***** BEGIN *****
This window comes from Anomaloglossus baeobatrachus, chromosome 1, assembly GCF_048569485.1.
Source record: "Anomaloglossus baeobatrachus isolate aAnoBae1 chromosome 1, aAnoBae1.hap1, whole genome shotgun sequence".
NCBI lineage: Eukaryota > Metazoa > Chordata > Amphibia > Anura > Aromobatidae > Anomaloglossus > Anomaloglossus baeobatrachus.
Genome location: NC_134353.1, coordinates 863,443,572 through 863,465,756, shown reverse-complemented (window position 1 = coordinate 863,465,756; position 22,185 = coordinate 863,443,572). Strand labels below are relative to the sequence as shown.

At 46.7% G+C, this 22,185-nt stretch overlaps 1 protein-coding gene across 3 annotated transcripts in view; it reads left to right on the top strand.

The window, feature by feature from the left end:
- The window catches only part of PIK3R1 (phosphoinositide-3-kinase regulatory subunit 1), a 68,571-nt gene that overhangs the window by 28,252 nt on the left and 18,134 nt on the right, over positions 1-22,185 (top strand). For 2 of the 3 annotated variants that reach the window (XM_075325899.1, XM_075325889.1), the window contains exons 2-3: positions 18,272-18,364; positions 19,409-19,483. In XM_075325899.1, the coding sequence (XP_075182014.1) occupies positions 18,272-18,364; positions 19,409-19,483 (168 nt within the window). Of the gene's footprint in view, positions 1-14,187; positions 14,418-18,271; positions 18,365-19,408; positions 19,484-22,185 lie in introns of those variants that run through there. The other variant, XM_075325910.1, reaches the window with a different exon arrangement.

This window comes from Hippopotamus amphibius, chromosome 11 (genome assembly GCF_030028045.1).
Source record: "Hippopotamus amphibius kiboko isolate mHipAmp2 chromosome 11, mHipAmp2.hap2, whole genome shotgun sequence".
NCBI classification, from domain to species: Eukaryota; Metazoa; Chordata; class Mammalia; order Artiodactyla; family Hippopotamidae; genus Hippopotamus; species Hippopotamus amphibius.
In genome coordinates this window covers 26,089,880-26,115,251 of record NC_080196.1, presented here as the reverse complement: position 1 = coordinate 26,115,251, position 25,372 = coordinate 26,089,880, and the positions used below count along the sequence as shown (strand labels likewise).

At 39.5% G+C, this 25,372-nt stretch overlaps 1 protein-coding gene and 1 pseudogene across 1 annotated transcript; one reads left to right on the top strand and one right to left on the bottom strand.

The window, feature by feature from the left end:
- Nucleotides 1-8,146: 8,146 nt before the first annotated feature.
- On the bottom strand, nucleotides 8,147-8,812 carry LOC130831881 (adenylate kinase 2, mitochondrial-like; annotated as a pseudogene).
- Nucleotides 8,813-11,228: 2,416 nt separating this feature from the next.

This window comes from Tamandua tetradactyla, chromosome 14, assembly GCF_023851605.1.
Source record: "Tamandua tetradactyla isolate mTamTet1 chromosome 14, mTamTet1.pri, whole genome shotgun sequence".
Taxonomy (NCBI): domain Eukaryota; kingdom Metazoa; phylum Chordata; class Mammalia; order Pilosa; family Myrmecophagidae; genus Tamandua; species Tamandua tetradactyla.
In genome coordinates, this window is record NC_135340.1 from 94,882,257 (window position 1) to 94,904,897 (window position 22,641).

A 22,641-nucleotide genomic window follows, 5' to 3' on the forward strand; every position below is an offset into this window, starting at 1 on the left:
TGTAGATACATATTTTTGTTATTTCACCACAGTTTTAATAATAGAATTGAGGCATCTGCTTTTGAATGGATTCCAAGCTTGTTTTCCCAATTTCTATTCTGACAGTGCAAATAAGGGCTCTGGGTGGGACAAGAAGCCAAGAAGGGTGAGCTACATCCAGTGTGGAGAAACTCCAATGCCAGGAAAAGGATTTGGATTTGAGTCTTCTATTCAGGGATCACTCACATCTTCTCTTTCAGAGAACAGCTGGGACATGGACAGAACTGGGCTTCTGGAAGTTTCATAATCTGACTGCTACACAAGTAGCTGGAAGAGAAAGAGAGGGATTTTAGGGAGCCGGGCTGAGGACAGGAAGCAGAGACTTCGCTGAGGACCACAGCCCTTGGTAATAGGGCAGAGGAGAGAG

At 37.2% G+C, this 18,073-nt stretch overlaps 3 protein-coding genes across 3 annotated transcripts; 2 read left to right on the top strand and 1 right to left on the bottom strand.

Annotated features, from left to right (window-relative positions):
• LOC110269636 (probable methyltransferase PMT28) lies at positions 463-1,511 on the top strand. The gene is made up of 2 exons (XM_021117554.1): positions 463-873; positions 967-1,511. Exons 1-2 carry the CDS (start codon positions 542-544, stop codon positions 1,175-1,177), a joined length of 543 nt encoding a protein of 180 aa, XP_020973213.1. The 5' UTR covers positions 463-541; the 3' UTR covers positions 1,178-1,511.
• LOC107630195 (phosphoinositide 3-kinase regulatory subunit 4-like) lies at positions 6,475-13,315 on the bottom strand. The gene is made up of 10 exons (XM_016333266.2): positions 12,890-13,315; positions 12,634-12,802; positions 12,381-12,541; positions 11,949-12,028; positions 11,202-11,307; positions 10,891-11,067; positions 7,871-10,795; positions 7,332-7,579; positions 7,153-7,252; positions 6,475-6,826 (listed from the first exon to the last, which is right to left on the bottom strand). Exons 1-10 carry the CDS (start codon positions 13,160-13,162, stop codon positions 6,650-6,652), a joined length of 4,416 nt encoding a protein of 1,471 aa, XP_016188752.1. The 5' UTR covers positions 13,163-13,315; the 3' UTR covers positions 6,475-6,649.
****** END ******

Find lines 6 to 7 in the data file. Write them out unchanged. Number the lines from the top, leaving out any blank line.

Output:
The window, feature by feature from the left end:
- The window catches only part of PIK3R1 (phosphoinositide-3-kinase regulatory subunit 1), a 68,571-nt gene that overhangs the window by 28,252 nt on the left and 18,134 nt on the right, over positions 1-22,185 (top strand). For 2 of the 3 annotated variants that reach the window (XM_075325899.1, XM_075325889.1), the window contains exons 2-3: positions 18,272-18,364; positions 19,409-19,483. In XM_075325899.1, the coding sequence (XP_075182014.1) occupies positions 18,272-18,364; positions 19,409-19,483 (168 nt within the window). Of the gene's footprint in view, positions 1-14,187; positions 14,418-18,271; positions 18,365-19,408; positions 19,484-22,185 lie in introns of those variants that run through there. The other variant, XM_075325910.1, reaches the window with a different exon arrangement.